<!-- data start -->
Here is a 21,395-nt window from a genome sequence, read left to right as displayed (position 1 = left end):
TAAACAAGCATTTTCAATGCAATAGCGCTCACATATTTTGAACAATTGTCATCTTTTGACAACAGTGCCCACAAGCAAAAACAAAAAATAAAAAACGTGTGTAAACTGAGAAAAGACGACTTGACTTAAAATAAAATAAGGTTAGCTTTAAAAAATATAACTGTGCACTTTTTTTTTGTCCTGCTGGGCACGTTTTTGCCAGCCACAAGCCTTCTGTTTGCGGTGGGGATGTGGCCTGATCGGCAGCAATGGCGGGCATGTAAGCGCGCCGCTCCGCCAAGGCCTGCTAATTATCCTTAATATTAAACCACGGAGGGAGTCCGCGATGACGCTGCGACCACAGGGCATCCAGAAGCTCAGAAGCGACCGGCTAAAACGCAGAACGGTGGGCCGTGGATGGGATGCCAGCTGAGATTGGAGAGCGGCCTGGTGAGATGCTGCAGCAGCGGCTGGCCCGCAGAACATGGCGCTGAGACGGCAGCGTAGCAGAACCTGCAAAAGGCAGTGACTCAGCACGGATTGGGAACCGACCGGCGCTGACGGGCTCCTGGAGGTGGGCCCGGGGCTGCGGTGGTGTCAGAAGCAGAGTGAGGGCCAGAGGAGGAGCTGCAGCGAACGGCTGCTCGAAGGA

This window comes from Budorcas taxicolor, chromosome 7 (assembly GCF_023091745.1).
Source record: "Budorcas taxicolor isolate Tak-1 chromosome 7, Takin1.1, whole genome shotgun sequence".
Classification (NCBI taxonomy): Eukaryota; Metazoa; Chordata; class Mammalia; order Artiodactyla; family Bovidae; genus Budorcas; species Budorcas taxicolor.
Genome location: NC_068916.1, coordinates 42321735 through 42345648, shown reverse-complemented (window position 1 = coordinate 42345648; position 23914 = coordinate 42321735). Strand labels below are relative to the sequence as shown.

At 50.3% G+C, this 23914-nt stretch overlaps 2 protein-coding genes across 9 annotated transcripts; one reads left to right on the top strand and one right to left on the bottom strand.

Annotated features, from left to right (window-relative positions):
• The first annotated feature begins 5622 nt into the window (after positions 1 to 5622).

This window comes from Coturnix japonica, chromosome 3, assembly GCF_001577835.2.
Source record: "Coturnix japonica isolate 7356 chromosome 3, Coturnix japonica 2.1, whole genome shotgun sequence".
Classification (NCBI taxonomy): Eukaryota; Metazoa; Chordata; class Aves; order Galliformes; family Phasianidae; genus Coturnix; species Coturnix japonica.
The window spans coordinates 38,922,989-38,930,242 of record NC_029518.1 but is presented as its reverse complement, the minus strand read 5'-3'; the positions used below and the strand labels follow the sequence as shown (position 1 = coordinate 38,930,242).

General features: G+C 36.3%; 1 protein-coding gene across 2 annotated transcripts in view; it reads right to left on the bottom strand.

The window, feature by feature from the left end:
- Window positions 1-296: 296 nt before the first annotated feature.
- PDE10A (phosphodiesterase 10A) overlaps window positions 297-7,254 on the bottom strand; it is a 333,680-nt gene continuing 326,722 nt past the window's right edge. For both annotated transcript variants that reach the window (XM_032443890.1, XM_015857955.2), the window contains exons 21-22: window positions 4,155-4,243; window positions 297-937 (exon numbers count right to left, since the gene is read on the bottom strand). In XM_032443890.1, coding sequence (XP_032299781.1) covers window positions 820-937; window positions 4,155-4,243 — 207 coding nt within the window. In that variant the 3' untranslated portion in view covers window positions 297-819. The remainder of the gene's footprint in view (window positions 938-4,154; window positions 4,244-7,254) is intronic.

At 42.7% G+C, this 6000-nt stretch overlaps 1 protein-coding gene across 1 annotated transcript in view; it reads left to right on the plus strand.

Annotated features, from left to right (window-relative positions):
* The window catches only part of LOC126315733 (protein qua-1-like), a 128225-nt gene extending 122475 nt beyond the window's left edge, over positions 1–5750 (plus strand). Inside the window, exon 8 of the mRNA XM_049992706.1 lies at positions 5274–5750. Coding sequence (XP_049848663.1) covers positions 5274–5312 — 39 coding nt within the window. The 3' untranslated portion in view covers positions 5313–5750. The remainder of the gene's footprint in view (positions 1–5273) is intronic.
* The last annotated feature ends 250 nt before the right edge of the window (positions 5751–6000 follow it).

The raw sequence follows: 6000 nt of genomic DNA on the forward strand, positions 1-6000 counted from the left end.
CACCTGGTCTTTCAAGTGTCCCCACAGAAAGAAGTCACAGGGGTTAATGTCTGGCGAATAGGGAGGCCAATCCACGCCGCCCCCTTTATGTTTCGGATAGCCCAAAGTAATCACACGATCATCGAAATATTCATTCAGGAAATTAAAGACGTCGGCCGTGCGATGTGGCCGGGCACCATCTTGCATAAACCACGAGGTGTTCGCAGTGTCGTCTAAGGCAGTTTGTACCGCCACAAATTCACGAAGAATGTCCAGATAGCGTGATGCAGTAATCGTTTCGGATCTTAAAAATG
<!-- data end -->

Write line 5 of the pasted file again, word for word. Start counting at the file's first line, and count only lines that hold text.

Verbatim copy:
Classification (NCBI taxonomy): Eukaryota; Metazoa; Chordata; class Mammalia; order Artiodactyla; family Bovidae; genus Budorcas; species Budorcas taxicolor.